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Touching 'Em All
TOM VERDUCCI
October 23, 2006
The auto industry has taken a beating and, for the better part of the last two decades, so too has Detroit's baseball team, but Jim Leyland's Tigers have lit up the Motor City with their overpowering run to the World Series
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October 23, 2006

Touching 'em All

The auto industry has taken a beating and, for the better part of the last two decades, so too has Detroit's baseball team, but Jim Leyland's Tigers have lit up the Motor City with their overpowering run to the World Series

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According to popular legend, Leyland turned the corner on changing the clubhouse culture last April 17, after a 10--2 loss to the Cleveland Indians. In a postgame meeting with reporters he lambasted his team for giving a lazy, unfocused effort; the Tigers promptly won 12 of their next 15 games. In truth, though, his signature moment had occurred days earlier after one of his players, whom he declines to name, showed up Lamont for holding him at third base instead of sending him home. An angry Leyland called a closed-door meeting after the game and singled out the player. "If you ever do anything like that again, or anybody else," he told the team, "I'll quit. Because I don't want anything to do with that kind of horses---."

Says hitting coach Don Slaught, "That was the day they got it. He told them, 'It's my team.' It's Jim Leyland's team. It's not a star player's team. It's his team."

Long ago Leyland learned that a manager must act on his instincts. The worst feeling, he says, is to look back at a game or a moment in the clubhouse and say, "I knew I should've listened to my gut and done something." No one, says Slaught, has a better knack for saying the right thing at the right time. A former catcher for Leyland in Pittsburgh, Slaught recalls a game in the early 1990s in which reserve outfielder Gary Varsho went hitless and committed an error in a rare start. Varsho was worried about being sent to the minors. Leyland waited until the next day to ask him in front of the team, "Varsho, do you wear contacts?"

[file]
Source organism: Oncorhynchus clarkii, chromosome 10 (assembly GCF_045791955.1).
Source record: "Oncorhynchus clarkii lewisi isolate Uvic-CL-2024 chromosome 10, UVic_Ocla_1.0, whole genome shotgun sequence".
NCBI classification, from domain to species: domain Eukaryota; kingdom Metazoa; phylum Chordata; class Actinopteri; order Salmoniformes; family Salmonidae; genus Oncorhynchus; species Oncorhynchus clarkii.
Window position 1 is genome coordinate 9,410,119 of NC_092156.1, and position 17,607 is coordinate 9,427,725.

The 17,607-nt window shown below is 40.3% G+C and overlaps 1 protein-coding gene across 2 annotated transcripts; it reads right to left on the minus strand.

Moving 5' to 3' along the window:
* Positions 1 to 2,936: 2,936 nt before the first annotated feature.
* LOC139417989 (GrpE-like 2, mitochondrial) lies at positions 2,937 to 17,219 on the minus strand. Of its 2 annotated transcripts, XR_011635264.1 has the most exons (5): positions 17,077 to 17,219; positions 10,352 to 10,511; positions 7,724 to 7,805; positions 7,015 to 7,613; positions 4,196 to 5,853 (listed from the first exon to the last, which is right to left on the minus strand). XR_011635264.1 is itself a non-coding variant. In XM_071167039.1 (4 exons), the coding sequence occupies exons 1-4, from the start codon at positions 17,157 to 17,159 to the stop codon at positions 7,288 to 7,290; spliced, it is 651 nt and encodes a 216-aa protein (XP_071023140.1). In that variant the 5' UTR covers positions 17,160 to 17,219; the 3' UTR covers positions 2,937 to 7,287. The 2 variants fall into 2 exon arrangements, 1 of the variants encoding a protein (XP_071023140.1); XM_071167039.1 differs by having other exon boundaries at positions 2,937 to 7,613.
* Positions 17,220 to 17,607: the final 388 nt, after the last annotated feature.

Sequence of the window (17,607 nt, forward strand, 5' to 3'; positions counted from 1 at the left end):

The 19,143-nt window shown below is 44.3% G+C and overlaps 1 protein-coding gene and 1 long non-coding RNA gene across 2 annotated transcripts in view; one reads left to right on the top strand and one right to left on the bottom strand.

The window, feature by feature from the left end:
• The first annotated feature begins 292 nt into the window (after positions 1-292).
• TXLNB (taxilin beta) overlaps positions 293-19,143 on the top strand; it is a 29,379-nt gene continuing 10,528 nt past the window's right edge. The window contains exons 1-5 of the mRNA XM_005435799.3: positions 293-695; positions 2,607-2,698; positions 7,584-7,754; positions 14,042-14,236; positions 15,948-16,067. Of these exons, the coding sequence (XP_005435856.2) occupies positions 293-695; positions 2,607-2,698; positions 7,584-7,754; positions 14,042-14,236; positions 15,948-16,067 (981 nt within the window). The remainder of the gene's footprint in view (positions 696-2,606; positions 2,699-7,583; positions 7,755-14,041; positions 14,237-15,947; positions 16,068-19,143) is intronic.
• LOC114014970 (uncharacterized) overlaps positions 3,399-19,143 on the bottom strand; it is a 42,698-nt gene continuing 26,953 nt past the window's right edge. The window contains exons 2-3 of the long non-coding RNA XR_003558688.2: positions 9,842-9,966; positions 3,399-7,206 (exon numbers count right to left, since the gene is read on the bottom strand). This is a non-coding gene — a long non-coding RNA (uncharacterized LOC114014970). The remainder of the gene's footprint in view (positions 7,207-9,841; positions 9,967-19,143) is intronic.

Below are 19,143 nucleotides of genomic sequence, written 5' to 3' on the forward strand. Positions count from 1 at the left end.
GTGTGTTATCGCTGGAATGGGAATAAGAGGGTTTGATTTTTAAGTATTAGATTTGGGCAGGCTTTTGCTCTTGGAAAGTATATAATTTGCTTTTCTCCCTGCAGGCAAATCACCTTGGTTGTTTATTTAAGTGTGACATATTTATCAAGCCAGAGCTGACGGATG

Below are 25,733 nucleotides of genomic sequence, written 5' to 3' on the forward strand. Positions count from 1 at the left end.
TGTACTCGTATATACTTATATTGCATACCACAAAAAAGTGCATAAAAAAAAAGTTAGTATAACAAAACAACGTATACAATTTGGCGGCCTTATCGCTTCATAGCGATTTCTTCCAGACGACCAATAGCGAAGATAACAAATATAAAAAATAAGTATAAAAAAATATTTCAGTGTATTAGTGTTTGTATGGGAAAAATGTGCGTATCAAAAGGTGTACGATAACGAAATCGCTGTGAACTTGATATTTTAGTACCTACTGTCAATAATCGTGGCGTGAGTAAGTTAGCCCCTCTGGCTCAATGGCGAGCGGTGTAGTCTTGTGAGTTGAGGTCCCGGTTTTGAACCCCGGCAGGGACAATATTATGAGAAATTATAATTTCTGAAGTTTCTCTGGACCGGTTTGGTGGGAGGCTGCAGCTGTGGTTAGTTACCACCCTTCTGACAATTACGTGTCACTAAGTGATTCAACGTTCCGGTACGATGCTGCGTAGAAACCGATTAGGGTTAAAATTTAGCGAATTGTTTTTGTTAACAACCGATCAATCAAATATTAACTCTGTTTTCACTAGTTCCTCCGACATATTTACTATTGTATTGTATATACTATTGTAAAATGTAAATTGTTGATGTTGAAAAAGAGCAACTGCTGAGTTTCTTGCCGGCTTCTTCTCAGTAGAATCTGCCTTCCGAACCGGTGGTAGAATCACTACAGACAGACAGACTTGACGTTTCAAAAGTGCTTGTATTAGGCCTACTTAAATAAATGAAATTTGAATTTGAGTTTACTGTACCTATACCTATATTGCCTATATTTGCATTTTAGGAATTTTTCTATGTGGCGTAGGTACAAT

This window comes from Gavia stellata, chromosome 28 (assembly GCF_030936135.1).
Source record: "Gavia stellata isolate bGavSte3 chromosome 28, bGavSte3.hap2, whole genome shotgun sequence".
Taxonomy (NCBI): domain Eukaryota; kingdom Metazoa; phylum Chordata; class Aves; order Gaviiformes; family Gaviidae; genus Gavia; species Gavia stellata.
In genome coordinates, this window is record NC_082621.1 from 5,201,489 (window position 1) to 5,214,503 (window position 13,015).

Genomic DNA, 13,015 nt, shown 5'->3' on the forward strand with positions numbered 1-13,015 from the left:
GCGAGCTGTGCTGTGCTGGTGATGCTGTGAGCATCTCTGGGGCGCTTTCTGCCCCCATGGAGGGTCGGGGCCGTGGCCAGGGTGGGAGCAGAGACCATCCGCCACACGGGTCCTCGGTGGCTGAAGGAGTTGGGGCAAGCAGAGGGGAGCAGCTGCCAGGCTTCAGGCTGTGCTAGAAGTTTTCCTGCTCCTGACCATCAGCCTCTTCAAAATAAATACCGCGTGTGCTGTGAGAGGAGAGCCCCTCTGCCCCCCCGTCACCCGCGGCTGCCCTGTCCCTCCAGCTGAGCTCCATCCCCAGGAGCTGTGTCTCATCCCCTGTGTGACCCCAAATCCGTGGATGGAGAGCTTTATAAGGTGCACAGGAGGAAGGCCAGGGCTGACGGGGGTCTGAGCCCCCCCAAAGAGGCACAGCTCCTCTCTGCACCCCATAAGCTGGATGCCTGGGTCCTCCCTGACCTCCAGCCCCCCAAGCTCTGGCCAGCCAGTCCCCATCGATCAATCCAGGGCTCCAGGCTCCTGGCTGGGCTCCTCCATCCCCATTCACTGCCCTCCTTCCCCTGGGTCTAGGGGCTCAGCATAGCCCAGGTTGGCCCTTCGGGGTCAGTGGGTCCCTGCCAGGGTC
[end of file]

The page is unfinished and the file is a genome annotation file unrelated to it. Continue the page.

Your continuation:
"Yes," he replied.

"Well, the next time I put you in there, wear them."

The team, Varsho included, cracked up. "With one line," says Slaught, "he told Varsho he wasn't going anywhere, that he was going to be playing again and that he was one of the guys."

Before the second game of the ALCS, Leyland saw Gomez in the lobby of the Tigers' hotel and, moved by nothing more than his gut, told Gomez he would be the DH for that evening's 5:15 game. Renowned among the Tigers for his prodigious batting practice home runs, Gomez had only one career homer--or 25 fewer than Marcus Thames, the player he would be replacing, had this season.

"You know why?" said Leyland to Gomez of his decision to play him. "You're a great five o'clock hitter."

Naturally, Gomez whacked a homer that night and drove in four in Detroit's 8--5 win.

Leyland's aggressive style plays well in the urgency of the postseason. In Game 1 of the ALCS, with the Tigers leading the A's 3--0, he visited lefthander Nate Robertson on the mound with runners on second and third and no outs in the fourth. "Don't worry about these runners," Leyland said. "I don't care if they score, but focus on not letting any more on base." Robertson whiffed the next three hitters with the hardest fastballs he threw all night. "What the skipper does is reinforce every day what we're capable of," Robertson says. "And we believe it."

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